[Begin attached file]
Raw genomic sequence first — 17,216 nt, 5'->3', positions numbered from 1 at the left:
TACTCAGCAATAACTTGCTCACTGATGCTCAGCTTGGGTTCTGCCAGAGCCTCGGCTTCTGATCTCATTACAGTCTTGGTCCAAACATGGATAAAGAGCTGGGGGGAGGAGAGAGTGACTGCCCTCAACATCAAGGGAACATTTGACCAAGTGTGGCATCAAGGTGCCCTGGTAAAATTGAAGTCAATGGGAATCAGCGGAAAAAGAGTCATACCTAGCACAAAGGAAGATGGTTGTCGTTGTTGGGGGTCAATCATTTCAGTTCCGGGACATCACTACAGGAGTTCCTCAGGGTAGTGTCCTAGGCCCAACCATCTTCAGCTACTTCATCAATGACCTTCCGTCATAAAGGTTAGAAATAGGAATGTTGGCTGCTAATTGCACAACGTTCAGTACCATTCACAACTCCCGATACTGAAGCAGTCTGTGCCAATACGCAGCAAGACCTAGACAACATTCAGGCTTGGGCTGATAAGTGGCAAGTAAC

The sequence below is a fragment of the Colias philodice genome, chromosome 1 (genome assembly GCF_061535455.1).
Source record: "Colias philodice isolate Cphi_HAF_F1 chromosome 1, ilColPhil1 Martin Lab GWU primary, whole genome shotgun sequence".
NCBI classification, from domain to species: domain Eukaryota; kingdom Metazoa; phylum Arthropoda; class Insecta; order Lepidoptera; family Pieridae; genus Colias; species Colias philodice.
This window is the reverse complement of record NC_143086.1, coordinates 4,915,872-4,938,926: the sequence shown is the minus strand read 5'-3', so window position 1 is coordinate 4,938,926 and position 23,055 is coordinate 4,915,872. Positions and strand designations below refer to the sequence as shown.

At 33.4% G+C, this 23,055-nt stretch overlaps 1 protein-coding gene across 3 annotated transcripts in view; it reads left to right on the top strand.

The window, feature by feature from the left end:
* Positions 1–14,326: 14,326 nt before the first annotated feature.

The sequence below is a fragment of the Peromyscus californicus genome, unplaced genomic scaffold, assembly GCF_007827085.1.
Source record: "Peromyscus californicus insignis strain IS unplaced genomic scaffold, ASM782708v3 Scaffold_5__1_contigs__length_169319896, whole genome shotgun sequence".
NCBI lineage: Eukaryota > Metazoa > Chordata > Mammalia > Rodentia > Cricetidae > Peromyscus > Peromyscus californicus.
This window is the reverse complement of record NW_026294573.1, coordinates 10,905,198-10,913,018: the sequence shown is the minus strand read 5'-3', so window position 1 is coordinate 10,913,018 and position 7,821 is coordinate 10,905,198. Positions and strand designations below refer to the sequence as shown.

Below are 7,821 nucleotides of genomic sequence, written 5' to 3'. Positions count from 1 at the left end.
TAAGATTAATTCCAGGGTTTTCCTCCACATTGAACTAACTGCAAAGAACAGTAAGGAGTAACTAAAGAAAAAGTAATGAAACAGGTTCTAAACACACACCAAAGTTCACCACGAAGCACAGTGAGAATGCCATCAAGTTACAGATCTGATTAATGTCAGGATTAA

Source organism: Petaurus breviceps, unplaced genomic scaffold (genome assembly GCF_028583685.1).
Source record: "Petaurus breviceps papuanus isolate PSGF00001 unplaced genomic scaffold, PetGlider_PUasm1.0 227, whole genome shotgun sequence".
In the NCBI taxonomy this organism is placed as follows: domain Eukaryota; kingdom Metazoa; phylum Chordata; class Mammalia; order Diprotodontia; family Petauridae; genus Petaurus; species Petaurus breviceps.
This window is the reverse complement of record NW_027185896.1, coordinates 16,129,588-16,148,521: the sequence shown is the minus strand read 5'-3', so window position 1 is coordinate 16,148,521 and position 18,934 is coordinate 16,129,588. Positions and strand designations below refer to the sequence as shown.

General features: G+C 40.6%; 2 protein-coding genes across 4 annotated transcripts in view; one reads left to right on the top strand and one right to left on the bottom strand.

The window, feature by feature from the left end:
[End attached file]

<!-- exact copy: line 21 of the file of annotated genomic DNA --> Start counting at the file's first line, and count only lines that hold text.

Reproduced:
The window, feature by feature from the left end: